A comparison of the ionosphere of Venus under different solar wind conditions. The yellow lines indicate the solar magnetic field lines as they interact with the ionosphere.
When the solar wind's dynamic pressure is normal (left image) the ionosphere is confined to a region 150-300 km above the planet's day side. Positively charged particles (ions) travel quite quickly across the day-night terminator to create a similar ionosphere on the planet's night side.
When the solar wind pressure drops to a very low level (right image), the ionosphere expands to a higher altitude above the day side of Venus and weaker magnetic fields are created above the terminator. As a result, the region across which ions are able to travel from the day side to the night side becomes larger. This makes it easier for ions to flow across the terminator. Although the weaker pressure of the solar wind reduces the speed at which the ions travel toward the night side, the first effect outweighs the second, enabling the ionosphere to expand in the planet's wake. Observations from Venus Express show that the night-side ionosphere moved outward to at least 15,000 km from Venus' center over a period of only a few hours, creating a long, comet-like tail.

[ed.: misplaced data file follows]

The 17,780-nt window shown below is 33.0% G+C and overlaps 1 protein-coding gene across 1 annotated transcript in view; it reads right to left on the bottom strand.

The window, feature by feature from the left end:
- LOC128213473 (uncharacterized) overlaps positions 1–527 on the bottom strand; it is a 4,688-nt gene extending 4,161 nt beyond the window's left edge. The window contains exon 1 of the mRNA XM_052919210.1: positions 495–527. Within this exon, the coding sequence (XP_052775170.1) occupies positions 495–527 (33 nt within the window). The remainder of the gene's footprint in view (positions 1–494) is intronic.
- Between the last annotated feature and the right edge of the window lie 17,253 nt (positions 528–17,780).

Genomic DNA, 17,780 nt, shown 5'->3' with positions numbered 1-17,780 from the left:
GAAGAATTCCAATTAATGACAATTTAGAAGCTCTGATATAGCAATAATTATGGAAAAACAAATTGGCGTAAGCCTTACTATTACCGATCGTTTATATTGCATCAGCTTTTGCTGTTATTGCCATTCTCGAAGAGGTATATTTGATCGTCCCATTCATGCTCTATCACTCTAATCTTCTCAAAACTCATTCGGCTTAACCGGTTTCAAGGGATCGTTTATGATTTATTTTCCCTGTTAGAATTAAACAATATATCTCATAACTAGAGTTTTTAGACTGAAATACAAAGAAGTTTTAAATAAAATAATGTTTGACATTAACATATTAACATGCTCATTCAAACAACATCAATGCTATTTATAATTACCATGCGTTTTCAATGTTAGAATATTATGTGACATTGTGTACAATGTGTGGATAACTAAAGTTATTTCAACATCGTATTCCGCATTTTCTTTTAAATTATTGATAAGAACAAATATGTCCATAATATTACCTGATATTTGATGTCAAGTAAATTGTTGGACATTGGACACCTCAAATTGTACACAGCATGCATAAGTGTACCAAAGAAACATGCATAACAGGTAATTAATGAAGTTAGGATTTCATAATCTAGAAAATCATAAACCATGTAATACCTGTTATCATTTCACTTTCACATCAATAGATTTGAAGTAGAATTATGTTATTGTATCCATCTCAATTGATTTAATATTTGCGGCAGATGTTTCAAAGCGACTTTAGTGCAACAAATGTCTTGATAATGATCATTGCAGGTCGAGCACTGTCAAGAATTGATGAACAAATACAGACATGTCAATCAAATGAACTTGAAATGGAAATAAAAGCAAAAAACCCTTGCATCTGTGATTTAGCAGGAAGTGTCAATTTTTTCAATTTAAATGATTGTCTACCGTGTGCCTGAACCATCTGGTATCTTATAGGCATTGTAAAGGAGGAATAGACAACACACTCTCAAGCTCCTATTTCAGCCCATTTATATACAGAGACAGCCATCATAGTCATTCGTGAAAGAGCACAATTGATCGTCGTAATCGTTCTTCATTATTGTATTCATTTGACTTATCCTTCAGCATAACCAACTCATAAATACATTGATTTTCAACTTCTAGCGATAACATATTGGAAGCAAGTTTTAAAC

Illustration credit: ESA/Wei et al (2012)
Note: For more information, see The Tail of Venus and the Weak Solar Wind and Comet-Like Ionosphere at Venus.